Saturday, March 18, 2017

San Bernardino degli Zoccolanti

San Bernardino degli Zoccolanti

Nestled on the hill of S. Donato just outside Urbino, the church complex of San Bernardino degli Zoccolanti (Saint Bernardino of the sandal-wearers) seems to be a monastic village. As the visitor approaches, the individual church emerges on the far right as it stands out in pink brick.

From the front door of the church the town of Urbino can be seen on the neighboring hill through the trees. Not only the town is visible, but specifically the ex-convent of Santa Chiara.

We are reminded that Italian culture of the 15th century still relied upon the beliefs of the Etruscans that when people died in the city on one hill, they went to live in the city of the dead on another nearby hill. San Bernardino provides the cemetery, the city for the dead, for the town of Urbino. But
not everyone was buried outside of town. When Battista Sforza, the wife of the Duke of Urbino, dies
in 1472, her body is carried from Gubbio to Urbino, and following her wishes, is interred in the convent of Santa Chiara in Urbino.
The convent is now deconsacrated and has become an Institute for Artistic Industries, but the site still houses the tomb of Battista, and as we've said, the buildings of the ex-convent are visible from the doorway of the church of San Bernardino degli Zoccolanti.

Since the church of San Bernardino is where the Duke of Urbino, Federico is buried, and since he had the church built specifically for that purpose, the placement of the church directly across the hill from where his wife is buried is a reenactment of the couple's facing each other in Piero della Francesca's double portrait of the Duke and his wife. As this funerary chapel is begun the year that Battista dies, the location of his burial is poignantly apt. He could not be buried next to her in a convent that housed the bodies of women, but he chooses to be buried on the opposite hill as if to look at her in perpetuity as he does in the double portrait. The dome of the San Bernardino church even looks a little like the hat he wears in the portrait.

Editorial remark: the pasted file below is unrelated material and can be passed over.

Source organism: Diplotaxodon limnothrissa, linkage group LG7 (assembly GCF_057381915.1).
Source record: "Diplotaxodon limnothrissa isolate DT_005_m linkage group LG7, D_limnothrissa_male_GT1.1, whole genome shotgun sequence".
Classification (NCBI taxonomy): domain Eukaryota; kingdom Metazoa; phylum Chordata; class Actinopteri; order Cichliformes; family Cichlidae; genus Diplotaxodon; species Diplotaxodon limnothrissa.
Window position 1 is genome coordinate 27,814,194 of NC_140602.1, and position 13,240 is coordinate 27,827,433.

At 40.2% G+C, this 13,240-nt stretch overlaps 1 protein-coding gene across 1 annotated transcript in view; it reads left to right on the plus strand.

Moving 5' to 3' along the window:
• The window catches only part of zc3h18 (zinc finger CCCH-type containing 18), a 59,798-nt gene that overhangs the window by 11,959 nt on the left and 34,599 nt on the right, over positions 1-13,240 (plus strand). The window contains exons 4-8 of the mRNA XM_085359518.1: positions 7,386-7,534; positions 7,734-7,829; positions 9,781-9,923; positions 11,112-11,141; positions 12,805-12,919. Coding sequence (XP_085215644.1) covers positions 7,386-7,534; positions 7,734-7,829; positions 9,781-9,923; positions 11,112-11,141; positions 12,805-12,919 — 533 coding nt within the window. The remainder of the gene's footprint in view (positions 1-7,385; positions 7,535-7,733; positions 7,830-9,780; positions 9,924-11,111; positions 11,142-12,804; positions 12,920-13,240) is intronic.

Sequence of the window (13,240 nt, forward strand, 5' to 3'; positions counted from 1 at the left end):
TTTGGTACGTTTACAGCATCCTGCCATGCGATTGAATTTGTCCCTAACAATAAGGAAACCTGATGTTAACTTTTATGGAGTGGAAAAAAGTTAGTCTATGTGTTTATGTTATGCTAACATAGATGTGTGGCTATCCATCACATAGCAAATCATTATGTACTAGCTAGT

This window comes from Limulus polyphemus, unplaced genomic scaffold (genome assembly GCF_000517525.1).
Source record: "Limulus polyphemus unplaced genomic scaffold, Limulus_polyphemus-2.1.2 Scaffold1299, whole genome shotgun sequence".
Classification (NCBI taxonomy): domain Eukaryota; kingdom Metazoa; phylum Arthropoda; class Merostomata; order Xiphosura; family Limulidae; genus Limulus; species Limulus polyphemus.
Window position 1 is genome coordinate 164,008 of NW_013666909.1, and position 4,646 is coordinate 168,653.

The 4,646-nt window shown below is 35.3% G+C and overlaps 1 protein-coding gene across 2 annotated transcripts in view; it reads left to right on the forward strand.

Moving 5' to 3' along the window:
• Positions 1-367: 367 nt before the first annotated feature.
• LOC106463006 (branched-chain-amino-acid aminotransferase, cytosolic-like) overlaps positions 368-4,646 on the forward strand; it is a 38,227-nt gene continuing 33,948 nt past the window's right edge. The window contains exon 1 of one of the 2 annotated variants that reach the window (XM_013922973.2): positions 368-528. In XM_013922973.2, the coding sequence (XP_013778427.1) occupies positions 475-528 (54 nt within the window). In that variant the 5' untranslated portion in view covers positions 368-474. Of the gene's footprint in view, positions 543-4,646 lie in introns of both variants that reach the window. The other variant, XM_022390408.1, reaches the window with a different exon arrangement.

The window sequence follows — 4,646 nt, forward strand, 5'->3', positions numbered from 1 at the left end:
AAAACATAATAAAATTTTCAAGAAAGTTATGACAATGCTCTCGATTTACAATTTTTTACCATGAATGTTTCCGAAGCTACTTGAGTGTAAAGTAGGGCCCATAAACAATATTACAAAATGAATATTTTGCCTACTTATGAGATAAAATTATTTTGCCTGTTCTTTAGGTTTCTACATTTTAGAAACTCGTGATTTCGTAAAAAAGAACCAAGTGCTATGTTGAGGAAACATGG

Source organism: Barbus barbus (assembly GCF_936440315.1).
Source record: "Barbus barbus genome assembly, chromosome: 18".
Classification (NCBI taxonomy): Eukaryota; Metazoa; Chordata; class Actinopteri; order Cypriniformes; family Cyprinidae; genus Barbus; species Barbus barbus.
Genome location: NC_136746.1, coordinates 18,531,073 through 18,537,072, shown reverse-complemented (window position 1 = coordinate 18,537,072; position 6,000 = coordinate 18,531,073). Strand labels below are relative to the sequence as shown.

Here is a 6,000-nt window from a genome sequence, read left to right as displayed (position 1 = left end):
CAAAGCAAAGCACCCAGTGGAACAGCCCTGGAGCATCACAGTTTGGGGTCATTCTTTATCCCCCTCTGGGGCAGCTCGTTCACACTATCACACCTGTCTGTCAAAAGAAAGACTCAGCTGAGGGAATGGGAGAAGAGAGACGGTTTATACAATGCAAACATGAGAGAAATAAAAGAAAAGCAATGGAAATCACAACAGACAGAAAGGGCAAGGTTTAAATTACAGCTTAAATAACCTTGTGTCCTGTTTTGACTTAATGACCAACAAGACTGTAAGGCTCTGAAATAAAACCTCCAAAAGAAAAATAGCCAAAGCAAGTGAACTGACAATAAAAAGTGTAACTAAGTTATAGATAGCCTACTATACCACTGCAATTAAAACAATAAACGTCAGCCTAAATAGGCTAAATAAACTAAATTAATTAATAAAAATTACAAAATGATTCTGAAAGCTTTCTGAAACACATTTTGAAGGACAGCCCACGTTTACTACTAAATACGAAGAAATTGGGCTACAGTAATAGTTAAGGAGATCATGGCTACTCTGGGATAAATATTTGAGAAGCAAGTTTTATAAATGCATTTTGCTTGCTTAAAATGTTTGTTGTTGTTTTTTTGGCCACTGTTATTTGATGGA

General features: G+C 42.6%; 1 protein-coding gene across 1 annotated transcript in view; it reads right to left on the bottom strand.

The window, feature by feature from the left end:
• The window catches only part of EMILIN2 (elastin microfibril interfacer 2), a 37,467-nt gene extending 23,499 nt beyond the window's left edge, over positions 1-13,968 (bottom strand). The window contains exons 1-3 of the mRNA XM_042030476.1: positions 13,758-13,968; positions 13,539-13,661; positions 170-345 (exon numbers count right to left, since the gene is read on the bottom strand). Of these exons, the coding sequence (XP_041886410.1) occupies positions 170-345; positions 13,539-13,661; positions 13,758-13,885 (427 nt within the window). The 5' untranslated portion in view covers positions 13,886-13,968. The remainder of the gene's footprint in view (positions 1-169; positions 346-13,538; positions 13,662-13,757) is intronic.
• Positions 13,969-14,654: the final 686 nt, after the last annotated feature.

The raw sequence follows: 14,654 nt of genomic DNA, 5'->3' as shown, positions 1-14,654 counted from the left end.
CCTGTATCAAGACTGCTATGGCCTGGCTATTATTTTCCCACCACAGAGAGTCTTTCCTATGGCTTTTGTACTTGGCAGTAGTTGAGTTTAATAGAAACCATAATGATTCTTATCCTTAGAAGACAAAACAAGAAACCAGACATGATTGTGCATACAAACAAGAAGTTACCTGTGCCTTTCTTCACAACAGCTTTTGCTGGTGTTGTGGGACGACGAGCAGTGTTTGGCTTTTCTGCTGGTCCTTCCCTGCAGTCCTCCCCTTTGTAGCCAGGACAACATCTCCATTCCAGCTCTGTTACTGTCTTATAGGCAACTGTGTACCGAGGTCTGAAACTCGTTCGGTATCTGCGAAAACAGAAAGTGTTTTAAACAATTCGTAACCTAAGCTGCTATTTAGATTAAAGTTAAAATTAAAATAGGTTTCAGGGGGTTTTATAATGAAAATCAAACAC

Now let us examine the architecture of the church of San Bernardino degli Zoccolanti.
          The splaying out of the bricks to form a wider base for support of the church, as we see in the photo on the left, is similar to the same treatment of the lower sections of the Palazzo Ducale in Urbino designed by Francesco di Giorgio from 1472-80, seen on the right. The widening of the structure at the bottom provides more bricks to hold up the weight of the entire building in both cases.

The articulation of the balconies in the Urbino Palazzo seen on the right, in white marble arches, is carried over in the church of San Bernardino in the white marble arch of the central entrance doorway, seen here on the left:
The round double-ringed silos which shape the dome in the church are just like Francesco di Giorgio's double-silo corners for the fortresses built to his specifications, in this case on the right below, the Fortezza di Sassocorvaro:

Even the bell tower of the church originally had a spire that would have made it look more like the turreted towers of the Palazzo Ducale in Urbino:

No surprise, then, that the church of San Bernardino degli Zoccolanti, the main church structure in this complex, is attributed to Francesco di Giorgio Martini, the Duke of Urbino's main architect, and given the dates 1472-91.